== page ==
academia.edu/27600336/Bad_E…

#EmptyThePews #HowToEvangelical #Exvangelical
26-b. If you want to know more about the ideological climate of the Christian school I went to and the surrounding milieu, check out my essay on Evangelical anti-intellectualism from my blog, #NotYourMissionField:

chrisstroop.com/2017/03/06/edu…

#EmptyThePews #Exvangelical
27. Now then, Already in the 1990s Russian social conservatives were already reviving and drawing on their own Russian tradition of hardline nationalist Christianity.
28. I once had an awkward dinner conversation with the family of a friend. Her aunt, knowing I had worked in those missionary summer camps and that her niece had almost converted through them, took me to task, insisting "We have our own ancient Christianity!"
29. So, American Protestants and Russian Orthodox Christians have their tensions, and that remains true on the ground, where in Russia today proselytizing outside officially sanctioned church services is illegal: publicorthodoxy.org/2016/10/25/yar…
30. This has not deterred many on the American Christian Right, including Franklin Graham, from continuing to admire Russia and to seek to work closely with Russians through high-level contacts:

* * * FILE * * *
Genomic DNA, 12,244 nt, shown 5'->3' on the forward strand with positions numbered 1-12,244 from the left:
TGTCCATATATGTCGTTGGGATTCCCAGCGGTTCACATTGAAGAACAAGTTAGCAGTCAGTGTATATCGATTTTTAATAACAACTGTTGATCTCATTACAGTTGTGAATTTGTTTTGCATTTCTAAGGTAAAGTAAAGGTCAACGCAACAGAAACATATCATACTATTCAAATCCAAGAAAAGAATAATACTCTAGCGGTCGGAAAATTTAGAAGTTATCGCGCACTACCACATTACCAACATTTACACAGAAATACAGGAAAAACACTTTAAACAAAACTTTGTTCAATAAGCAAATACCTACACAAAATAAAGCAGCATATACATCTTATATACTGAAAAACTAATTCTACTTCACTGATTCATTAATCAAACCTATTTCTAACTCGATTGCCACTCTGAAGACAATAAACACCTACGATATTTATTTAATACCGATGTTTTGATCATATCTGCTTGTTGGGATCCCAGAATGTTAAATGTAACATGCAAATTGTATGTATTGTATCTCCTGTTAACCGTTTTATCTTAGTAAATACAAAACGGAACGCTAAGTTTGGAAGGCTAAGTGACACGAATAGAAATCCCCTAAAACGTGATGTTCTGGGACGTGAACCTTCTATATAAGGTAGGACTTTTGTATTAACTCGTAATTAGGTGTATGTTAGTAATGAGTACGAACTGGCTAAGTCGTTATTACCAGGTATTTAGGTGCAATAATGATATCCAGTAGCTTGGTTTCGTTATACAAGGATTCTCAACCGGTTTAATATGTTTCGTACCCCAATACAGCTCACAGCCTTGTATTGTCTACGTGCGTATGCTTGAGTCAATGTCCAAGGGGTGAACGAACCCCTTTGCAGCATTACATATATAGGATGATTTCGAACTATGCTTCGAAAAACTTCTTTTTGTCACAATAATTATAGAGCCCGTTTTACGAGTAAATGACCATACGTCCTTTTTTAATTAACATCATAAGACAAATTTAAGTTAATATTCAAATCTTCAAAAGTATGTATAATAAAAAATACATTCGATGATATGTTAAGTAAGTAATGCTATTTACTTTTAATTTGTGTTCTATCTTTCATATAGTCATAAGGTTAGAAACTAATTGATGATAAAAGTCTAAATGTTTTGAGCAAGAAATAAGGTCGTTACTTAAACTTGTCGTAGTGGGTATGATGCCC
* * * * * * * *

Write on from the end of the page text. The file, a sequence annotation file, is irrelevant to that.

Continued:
religiondispatches.org/pence-meets-wi…
31. Russia has also been widely embraced by the likes of David Duke and the fascist alt-Right. The key person to read and follow on this is @cjcmichel, now of @thinkprogress:

washingtonpost.com/news/democracy…
32. And as for religious education in Russian public schools, while Russia is supposed to be offering an approach that doesn't proselytize, there is almost certainly a lot of malpractice on the ground:

srch.ranepa.ru/node/482
33. In terms of ideological affinities and direct institutional ties, we should also be aware of how elite Russians have cozied up to the NRA. See this excellent MSNBD spot:

msnbc.com/rachel-maddow/…
34. Meanwhile, if you like, have a listen to Putin himself discussing "traditional values" and linking the discussion to geopolitics. Warning, the uploader of this video shares toxic far Right ideology, but it's a good short clip with decent subtitles:

35. I'll end this by re-upping an old thread on the similarities between Russians and Americans. The analysis should help, I think, to understand the affinity between our radical right-wingers and theirs:



End thread. #EmptyThePews #TrumpRussia #Resist
*MSNBC